Since the Syrian crisis started three years ago, the powers interested in its outcome have always fallen one step behind events. As it prepares for yet another conference on Syria next month in Geneva, the international community may again be out of step with the realities of a tragic situation.
If information leaked from several capitals is right, the Geneva gathering would discuss the creation of a “transition authority.” That scheme might have made sense three years ago when Syria faced a popular uprising against the regime. At that point, the outline of a possible compromise was beginning to take shape. The scheme failed because the major powers, notably the United States and Russia, refused to back it. The US thought that the Syrian despot would go the same way as those of Tunisia and Egypt, and thus there was no need to for a major American commitment. Acting as an opportunist power, Russia hedged its bets and hoped to land on the winning side with a minimum investment.
But while the powers dithered, the Syrian crisis mutated into a nationwide insurrection, then a civil war, a sectarian struggle and, finally, a humanitarian tragedy.
That the problem we now face is no longer the same as it was three years ago is clear from the latest assessments of the situation by the United Nations and ancillary organizations. Today, some 60 percent of the Syrian population of around 20 million consists of refugees in neighboring countries, displaced persons inside the Syria, and “captive communities” living in permanent states of siege.
For all intents and purposes, Syria has experienced what political scientists call a systemic collapse. The machinery of government has been shattered, with most ministries and state-controlled services operating at less than a third of their normal capacity. The nation’s educational network has morphed into an archipelago of isolated schools and universities catering for a fraction of those who need it. Inadequate at the best of times, the nation’s health service has suffered even more. According to the World Health Organization, fewer than 30 hospitals are still operating under more or less acceptable conditions while a range of epidemics, long extinct in the country, are making a comeback.
A study prepared for the Geneva conference also shows that the army and the police, long the backbone of the regime, have ceased to exist as institutions dealing with national security.
Tens of thousands of officers, non-commissioned officers and privates have defected to various armed opposition groups. Many more have simply deserted to their villages or have become refugees abroad. What is left of the army and police consists of a hodgepodge of death squads often armed and, at times, even controlled by the Iranian Islamic Revolutionary Guards Corps and Lebanese Hezbollah.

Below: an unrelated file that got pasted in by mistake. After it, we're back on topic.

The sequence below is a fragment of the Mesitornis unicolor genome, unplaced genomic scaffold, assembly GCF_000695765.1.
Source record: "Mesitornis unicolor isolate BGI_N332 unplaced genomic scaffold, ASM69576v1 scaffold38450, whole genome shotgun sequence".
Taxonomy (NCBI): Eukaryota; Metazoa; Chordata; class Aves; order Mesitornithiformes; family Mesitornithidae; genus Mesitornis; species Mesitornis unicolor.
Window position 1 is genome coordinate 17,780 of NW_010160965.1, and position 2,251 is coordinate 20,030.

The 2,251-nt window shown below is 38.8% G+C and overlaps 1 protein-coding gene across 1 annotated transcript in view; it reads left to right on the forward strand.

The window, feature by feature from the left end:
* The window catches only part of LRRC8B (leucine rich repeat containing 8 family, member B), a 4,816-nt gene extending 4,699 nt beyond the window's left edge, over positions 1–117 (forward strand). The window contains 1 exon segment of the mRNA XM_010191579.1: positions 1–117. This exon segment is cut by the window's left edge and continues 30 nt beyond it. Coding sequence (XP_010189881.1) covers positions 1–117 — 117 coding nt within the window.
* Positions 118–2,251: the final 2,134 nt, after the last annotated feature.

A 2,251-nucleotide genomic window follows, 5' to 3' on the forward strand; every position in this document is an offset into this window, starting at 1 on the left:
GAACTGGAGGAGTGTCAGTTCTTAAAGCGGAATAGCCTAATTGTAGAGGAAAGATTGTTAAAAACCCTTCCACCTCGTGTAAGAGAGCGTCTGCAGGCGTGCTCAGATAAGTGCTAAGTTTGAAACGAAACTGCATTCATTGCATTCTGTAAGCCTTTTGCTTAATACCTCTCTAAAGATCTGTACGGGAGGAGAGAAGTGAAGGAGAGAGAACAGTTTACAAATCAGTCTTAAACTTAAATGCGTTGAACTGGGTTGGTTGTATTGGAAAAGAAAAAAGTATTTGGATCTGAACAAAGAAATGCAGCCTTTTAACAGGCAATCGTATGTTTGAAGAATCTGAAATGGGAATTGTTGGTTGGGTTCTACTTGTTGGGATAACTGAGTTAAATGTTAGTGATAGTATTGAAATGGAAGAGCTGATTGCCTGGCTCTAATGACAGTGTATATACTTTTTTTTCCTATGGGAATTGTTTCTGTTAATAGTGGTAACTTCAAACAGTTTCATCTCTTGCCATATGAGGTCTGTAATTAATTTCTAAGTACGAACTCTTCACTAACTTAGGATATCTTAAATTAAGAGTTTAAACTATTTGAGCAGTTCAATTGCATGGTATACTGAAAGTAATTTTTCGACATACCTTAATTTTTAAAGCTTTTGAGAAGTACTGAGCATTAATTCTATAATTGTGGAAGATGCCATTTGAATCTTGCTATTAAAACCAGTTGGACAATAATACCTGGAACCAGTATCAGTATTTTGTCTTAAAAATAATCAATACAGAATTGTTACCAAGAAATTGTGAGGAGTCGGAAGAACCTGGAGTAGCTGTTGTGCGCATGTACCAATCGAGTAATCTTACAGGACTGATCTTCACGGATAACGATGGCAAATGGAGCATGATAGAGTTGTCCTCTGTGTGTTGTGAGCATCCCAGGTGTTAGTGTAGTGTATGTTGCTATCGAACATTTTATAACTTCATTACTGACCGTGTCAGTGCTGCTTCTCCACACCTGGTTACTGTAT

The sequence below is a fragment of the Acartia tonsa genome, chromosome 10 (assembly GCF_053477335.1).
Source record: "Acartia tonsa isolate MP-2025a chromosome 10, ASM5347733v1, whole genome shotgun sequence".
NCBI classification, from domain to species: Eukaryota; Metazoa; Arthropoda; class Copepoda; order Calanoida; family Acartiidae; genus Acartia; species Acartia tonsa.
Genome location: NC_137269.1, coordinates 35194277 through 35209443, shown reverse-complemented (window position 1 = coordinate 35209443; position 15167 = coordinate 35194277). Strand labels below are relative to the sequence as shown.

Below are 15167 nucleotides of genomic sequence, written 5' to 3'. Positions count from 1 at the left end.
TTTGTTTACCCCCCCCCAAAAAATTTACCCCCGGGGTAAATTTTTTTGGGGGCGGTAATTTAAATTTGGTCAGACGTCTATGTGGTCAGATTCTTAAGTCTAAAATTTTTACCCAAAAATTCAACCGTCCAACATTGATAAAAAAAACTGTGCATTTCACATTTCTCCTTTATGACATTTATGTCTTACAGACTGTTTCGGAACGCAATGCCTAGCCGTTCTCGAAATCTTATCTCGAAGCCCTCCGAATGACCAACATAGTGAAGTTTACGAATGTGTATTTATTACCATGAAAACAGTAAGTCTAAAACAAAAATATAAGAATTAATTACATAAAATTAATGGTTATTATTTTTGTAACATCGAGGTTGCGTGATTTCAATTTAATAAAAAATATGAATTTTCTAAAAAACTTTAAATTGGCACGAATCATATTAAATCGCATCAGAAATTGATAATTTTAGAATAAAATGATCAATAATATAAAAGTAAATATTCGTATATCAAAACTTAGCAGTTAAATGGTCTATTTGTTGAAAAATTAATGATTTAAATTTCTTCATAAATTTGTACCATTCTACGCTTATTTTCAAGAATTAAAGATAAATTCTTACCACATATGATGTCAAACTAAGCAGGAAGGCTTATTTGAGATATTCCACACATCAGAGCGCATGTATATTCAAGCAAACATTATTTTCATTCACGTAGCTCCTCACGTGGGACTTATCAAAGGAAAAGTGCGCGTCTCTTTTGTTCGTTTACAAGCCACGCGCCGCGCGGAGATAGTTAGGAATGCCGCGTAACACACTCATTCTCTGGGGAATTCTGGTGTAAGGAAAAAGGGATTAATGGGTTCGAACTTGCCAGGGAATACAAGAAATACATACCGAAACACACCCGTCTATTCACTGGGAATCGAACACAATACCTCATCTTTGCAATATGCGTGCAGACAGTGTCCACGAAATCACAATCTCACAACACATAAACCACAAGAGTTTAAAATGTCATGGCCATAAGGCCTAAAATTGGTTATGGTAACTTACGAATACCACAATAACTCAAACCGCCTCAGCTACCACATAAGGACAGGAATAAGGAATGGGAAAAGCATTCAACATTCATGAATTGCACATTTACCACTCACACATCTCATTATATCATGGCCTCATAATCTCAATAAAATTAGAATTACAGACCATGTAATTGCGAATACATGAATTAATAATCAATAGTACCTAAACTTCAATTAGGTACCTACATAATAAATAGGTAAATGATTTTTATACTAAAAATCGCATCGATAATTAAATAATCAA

Worse still, the opposition has morphed into a nebula of groups with rival ideologies and little or no clear vision of what they want. (They all know what they don’t want: the continuation of the Assad regime!)
In such a context, talking of “transition” may be a puerile exercise. A transition would make sense only if there was an established authority from which one could transit to an alternative moral and political authority.
Today, the question is no longer that Syria has a bad government; it is that Syria has no government in the normal sense of the term. Bashar Al-Assad still makes occasional television appearances on foreign channels, posturing as the head of a non-existent government. He is, at best, the leader of one faction among many. Assad’s presidential term is due to end next spring. He is, of course, bluffing that he would seek another seven-year term, knowing full well that even holding one of the fake elections that Syria has always had is no longer physically possible.
The real problem, therefore, is to see Syria transformed into an ungoverned space and a battleground for several parallel wars that could continue for as long as outsiders are prepared to arm rival groups.
Such an outcome would not serve the interests of any of the powers involved in this tragedy on opposite sides. Cynics might say let Russia and Iran keep their chips on Assad and pay the price. Facing a looming cash-flow problem, the mullahs of Tehran might not find it easy to maintain the Assad regime as a spendthrift mistress that grows uglier by the day. As for Russia, it faces the risk of being sucked into an endless conflict with no credible prospects for reaping any benefits and the possibility of losing big.
For the first time in three years, participants in the Geneva II may have a few common interests, chief among them preventing Syria from becoming a bleeding wound on the Mediterranean.
Geneva II might be useful if it focuses on the realities of the situation. The most urgent task is to mobilize the resources needed to face the humanitarian disaster. An unknown number of Syrians have already died in this conflict, and many more face death by hunger, disease and exposure to the elements.
Will Russia and Iran be prepared to put their hands in their pockets and contribute to the UN appeal for resources? Or are they only ready to give Assad money and arms to kill more Syrians?
The next task would be to set up UN-protected safe haven where Syrians could receive a minimum of aid inside the country. Would Russia and Iran support such a scheme, or would they help Assad bomb camps for displaced people and besieged communities?
With an agenda that might have been relevant three years ago, Geneva II will get nowhere and Syrian democrats have no reason to attend it.